Q: A long journey has come to an end?
JKR: Yes (laughs). I feel like a burden has been removed from my shoulders.
Q: So now its back to real life, is it?
JKR: I suppose so (reluctantly giggles). Even if only for a while. I find it very hard to stop imagining.
Q: Tell us, which parts of your fable were inspired by elements of reality?
JKR: Well I always search for magic in the real world, and the sport of Quidditch is a direct example of that.
Q: Really? Most muggles can only dream about playing Quidditch. Tell us what inspired you to envision such a sport?
JKR: Moon-balling! It’s a technique in tennis where you just lob the ball high over your opponent’s side. The higher the ball goes, the better the moon-baller! I distinctly remember; after my tenure as a teacher in Portugal and writing of the third draft of the first book, I had a hiatus in Spain, and I was passing this club, where I saw an 11-year-old boy practicing tennis. I think it was Rafael Nadal. Every ball his opponent flung at him, he lobbed back high in the air, and this went on and on. He never had problems in returning the balls if the opponent smashed it back…you see, because he could cover his court area very well, but he slowed down the game considerably, …and this went on and on till the ball just kept going higher and higher and it kind of hung in the air refusing to come down. And I started imagining things…What if the ball just stayed there? What if it grew wings? Obviously, the players would need to jump or fly high enough to get to it. And what better way to do it than navigate yourself with broomsticks? So there you have it, the origins of The Golden Snitch (see pic) and Quidditch!
Q: Wow! So you’re saying that Nadal was the real inspiration behind Quidditch? You’ve never mentioned this before?
JKR: Well, no one ever asked me this before (shrugs). People blindly assume that the game was based on soccer. (guilty now) But I have mentioned Nadal as the inspiration…in my own ‘mysterious author-like’ ways. Since he enjoyed digging his nose into the clay court so much, I kind of named the sport after him replacing the suffix ‘pro-quo’, with ‘ditch’. Besides, I even surnamed the protagonist after him.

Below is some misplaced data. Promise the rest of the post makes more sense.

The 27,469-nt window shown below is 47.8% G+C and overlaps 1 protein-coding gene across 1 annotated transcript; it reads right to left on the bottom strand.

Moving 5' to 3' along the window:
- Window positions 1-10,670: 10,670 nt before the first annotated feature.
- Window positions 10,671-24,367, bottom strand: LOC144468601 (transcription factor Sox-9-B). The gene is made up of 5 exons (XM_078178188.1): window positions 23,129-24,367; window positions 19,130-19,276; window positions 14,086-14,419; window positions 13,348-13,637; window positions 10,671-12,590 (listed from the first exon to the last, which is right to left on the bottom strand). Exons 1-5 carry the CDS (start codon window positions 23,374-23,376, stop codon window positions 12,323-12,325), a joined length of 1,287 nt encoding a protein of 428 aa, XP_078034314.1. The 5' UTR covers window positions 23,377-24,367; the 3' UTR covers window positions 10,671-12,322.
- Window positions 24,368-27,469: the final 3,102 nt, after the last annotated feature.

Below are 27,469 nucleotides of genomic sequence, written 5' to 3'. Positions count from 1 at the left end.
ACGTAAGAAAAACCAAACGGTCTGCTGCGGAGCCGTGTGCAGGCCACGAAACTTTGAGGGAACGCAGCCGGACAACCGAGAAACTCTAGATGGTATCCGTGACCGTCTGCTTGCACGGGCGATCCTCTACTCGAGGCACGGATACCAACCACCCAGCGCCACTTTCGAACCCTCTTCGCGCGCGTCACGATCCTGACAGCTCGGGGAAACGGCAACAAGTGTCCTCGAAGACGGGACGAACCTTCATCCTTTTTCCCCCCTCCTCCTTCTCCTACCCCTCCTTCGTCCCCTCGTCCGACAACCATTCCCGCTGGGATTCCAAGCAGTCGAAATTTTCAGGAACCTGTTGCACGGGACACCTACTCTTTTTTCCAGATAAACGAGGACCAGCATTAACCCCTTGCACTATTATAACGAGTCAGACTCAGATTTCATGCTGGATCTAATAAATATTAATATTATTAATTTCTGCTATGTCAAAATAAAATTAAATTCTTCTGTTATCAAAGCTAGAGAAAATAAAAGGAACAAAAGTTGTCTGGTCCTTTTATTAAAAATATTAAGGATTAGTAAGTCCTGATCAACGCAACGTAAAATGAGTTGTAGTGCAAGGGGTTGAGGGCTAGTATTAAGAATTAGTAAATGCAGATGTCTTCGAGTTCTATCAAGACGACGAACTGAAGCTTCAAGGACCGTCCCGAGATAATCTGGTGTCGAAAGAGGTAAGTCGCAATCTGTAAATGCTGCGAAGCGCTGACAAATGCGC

Q: …Harry ‘Potter’?
JKR: Yes. It was so charming; the way Nadal rolled on clay every time he won a point. Since pots are made of clay, I felt this might be an apt tribute… In fact, the complete name was ‘Hoggy Potter’, but my contacts at Bloomsberry declined, saying the name wouldn’t sell (rolls her eyes). They settled for a household name instead. As you can see, they weren’t half as imaginative, but it can’t be undone (regrets).
Q: You piggy-backed on a tennis-prodigy for your personal writing glory. And yet your tributes to him have been so secretive till now. Explain.
JKR: Now, now…You are reading things out of context.
You’re making it sound like I’m hogging on the limelight all by myself. That’s not true. You are forgetting that I even named the school ‘Hogwarts’,hoping it would spawn an entire generation of moonballers! What can be a bigger tribute to the world of sports, huh?
Q: Was he the only inspiration?
JKR: For Quidditch…yes! But the inspiration for the series came when I was travelling in a train. I happened to see a cow chewing grass delightfully as if there was nothing better in the world…And all of a sudden I had the complete vision (closes her eyes meditatively and slips into a trance)…
When contacted, World # 2, Rafael Nadal had a few good words for the author himself:
Nadal: She very good, no? She write very creative, for sure. I also very creative. When I moonball, I try to very hard concentrate, so I jump. Try to fly, hit very high the ball, so it stay there. But Harry even better. He have broom, no? I not that good without broom. But I young. Still only 21. Have great years ahead of me. We will see.
Courtesy: ANON. Nadal effect. National enigma. TNE’s spoof enterprises.